Net Neutrality: The Aftermath of the Verizon v. FCC Decision

By Peter Bernstein January 17, 2014

It is hard to believe that it was early this week that the D.C. Circuit Court of Appeals struck down the Federal Communications Commission (FCC) Open Internet Order regime, thereby throwing “Net Neutrality” into the proverbial crocked hat. Other than the interest in President Obama’s speech today on his ideas of how to reform government surveillance rules and practices in the wake of the Snowden revelations, there is little else on the minds of tech industry observers.  Rightfully so! The stakes regarding both are so large it is difficult to get one’s arms around them.

As this crazy week comes to a close, it seems only appropriate to reflect on the week that was in the aftermath of the net neutrality decision. Judging from my inbox which filled with emails from all corners of the tech universe opining that the decision is either the greatest thing since the invention of the Internet (if not God’s creation of the world in six days before he rested) to those who feel like this is “Apocalypse Now!”  Just watching the commentary world go by has been fun. In fact, our own site had a nice blog from Peter Radizeski and an article that has occupied the center stage of TechZone360.com’s home page by contributor Ed Weinberg entitled, “Are 'Struck Down' Net Neutrality Laws Good or Bad?

I have also been following with tremendous fascination the comments on several groups that I follow, where FCC guru’s have been battling it out over whether the Judge interpreted the law correctly, what should be done next, and even engaged in some heated debates over whose history is revisionist dating back to Alexander Graham Bell.

With all of that as prolog there was a sentence at the end of a New York Times, Op-Ed piece today. “Back to the Digital Drawing Board,” by noted industry expert and now visiting Harvard Law School professor Susan Crawford, whose work I have followed for years, that got the juices flowing.  TGIF.

High-speed Internet access isn’t a luxury; it is basic infrastructure, like electricity, clean water and a functioning street grid, that is essential for the free market to function. The F.C.C. can show its strength by having the guts to change its mind.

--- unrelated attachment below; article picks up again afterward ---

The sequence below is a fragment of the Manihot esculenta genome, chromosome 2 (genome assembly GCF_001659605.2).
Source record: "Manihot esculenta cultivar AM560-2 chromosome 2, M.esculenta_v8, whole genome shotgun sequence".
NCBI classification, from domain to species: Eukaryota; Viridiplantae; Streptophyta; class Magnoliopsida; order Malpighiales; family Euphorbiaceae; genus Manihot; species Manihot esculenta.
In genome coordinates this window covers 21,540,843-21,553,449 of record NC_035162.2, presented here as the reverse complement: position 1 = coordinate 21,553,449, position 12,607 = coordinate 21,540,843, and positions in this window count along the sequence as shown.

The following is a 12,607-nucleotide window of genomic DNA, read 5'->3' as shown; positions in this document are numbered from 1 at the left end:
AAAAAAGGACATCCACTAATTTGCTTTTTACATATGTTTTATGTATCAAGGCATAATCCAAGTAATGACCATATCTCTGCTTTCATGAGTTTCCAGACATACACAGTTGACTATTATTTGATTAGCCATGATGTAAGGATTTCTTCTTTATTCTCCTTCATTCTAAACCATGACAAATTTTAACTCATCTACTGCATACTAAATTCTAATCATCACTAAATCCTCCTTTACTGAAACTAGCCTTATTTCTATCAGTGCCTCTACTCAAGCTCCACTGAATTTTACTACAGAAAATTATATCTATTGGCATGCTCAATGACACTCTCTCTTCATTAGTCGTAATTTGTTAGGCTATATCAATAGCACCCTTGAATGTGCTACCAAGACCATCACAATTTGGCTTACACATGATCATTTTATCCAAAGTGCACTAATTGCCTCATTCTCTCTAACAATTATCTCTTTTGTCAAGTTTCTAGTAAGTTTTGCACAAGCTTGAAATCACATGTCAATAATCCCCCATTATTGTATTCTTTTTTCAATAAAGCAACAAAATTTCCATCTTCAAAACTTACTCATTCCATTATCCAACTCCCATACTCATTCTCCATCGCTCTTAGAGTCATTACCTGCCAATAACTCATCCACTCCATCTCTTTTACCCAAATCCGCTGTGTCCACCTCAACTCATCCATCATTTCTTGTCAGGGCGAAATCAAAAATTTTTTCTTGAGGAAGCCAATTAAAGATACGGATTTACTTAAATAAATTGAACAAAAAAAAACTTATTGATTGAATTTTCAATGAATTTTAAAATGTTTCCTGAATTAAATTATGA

First, let me say that Ms. Crawford did an excellent summation of the issues. Second, for those not familiar with the decision details, the “change your mind” citation is to the FCC reclassifying the contested services as common carriage as a means to get out of the legalistic mess it created and now has to help fix.

Third, as much as I admire Ms. Crawford, she did not go back far enough in her recitation of the history. Yes, in this instance the alleged crime was committed in 2002 under the Michael K. Powell regime at the commission.  However, as I noted in my article, the problem goes much farther back to the Computer Inquiries that first started to percolate at the FCC in the late 1960s before the first one popped at the start of the next decade.  And, therein lays the rub.

Image via Shutterstock

I will put this in lay terms. The FCC in those orders looked at the world and saw that computer networking was going to explode and unlike telecommunications it should not be regulated. The challenge then, which in actuality no longer is relevant (as I will explain) was how to draw a bright line between common carriage, i.e., rated-of-return regulated utility telecom and emerging “Information Services.”  The FCC was rightfully concerned about the need to draw the line because of the fears that the dominant telecom carriers would use access and pricing to discriminate in the market against competitors or those who they felt they would like to compete against at that same time it allowed them to compete unregulated in the value-added/computer networking/information services arenas.